The Paid Unpaid Leave Procedure offers guidelines relative to compensated leaves of absence, including holidays, and to unpaid time away from work.
The Paid Unpaid Leave Procedure applies to all employees of your company. (12 pages, 3295 words)
Your company should provide employees with paid time away from work for any personal reason which can include vacations, sick leave, disability, maternity/paternity leave, personal business, bereavement, etc. Your company should also believe in grouping all traditional categories of compensated time off into one category to reduce cumbersome record keeping requirements.
Your company should realize that occasionally, employees may require additional time off away from work that exceeds their Paid Time Off accrual. This can include maternity or paternity leave, disabilities, leaves of absence, extended military leave or other personal reasons. The employee will not be compensated for time off that exceeds their Paid Time Off accrual.
Paid Unpaid Leave Responsibilities:
The Controller should be responsible for overseeing the execution of company policy for payroll records.
The Human Resources Manager should be responsible for assisting employees with completing all payroll or benefits forms, answers to questions about their payroll records, or interfacing with accounting regarding their payroll files.
The Accounting Manager should be responsible for the calculation and distribution of paychecks.
The File Manager will be responsible for categorizing and maintaining a listing of records maintained and the location (i.e. by wall unit and shelf row number).
Supervisors are responsible for collecting and submitting their department’s Time Sheets to Accounting in a timely fashion.
Small businesses are more vulnerable to natural forces than are their much larger business “brethren.” How do we account for inclement weather, then? With an inclement-weather policy, which should be a part of your paid and unpaid leave policy.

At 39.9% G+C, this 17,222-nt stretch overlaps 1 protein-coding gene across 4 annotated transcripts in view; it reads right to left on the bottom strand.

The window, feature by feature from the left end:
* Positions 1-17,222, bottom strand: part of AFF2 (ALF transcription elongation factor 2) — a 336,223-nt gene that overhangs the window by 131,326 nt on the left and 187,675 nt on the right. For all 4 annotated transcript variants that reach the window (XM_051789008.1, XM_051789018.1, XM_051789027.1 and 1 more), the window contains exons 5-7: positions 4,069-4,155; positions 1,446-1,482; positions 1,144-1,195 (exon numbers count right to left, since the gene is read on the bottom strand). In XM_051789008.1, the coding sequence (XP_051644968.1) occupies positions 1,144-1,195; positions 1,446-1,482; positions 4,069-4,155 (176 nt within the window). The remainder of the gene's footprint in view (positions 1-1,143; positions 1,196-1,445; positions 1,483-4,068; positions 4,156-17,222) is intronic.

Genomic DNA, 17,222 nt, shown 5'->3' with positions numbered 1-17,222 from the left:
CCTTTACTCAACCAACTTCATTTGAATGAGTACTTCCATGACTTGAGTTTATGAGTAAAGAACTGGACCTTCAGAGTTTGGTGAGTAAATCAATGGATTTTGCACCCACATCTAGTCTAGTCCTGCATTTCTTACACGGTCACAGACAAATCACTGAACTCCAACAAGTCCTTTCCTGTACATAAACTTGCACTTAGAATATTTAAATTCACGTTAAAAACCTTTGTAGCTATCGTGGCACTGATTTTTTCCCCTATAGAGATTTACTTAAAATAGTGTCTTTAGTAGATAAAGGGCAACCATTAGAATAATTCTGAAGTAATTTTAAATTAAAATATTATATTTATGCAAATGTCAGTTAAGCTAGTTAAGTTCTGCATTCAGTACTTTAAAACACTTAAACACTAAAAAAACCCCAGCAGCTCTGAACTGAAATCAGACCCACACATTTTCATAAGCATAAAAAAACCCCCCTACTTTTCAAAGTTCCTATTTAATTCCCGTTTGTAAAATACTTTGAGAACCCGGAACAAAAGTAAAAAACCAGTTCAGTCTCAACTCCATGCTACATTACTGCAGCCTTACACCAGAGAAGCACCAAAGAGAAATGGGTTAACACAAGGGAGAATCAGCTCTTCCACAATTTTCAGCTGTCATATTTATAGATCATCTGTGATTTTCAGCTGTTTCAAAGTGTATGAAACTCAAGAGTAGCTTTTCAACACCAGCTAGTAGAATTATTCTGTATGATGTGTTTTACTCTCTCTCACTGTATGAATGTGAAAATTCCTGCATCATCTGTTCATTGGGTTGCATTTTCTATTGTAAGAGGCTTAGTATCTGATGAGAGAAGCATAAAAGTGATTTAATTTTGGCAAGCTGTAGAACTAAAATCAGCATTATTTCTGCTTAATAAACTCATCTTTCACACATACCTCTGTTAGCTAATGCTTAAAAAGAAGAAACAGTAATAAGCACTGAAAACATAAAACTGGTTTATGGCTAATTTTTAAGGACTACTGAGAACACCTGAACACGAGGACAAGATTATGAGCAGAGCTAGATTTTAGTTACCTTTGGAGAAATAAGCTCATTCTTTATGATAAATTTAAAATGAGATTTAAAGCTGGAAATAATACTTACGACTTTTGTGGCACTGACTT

Of course, the large-scale destruction that accompanies some flooding and quakes will be the death knell for your business when your geographic expanse is limited to one office, which is in the flood/quake zone. In those cases, company policy had better include careful risk assessment and ongoing risk management, including major disaster and contingency planning.
Fortunately, most business disruptions are not nearly so large in scope. Like ice storms that cost a day of down time — or even two or three — might not be critical. We might be able to continue working in the cloud, so our core functions continue whether we’re “there” or not. We can telecommute when the need arises. Having a bad weather policy seems like a non-issue for us.
“Well, that’s just fine for some B2B”, you might be saying to yourself, “but that’s not us.” If our business depends in part on foot traffic — people showing up at our office/storefront to do business — we can’t have workers not show up and expect that to have zero impact on our cash flow, or our company’s reputation. Our customers have come to rely on us to be there for them, regardless of what it’s like outside. If there’s a lot of competition in our area of business, one little “glitch” could send our customers elsewhere.
At the same time, we can’t risk the health or well being of our employees. What do we do?
We establish a “rain day” (or a snow day or ice day) policy, we put it in writing, and we make sure all employees — as well as our customers — know what that policy is. Like other procedure in the paid and unpaid leave policy, we would want to establish clear, easy to follow procedures to ensure that the policy is carried out and we train all our employees periodically and when the likelihood of the threat is on the increase.
Thinking about offering your employees the option of telecommuting? It’s becoming increasingly popular for obvious reasons: nixes the commute, less distractions, decreases office politics and infighting between employees, etc. And as technology becomes more compact and less expensive, connectivity is no longer an issue.
But there are a lot of things to think about before implementing a telecommuting option—things that should go into a Telecommuting Policy. The policy should include which positions are eligible, who should pay for things like Internet access and equipment, how often or should the employee come in for meetings, will the hours change, etc.
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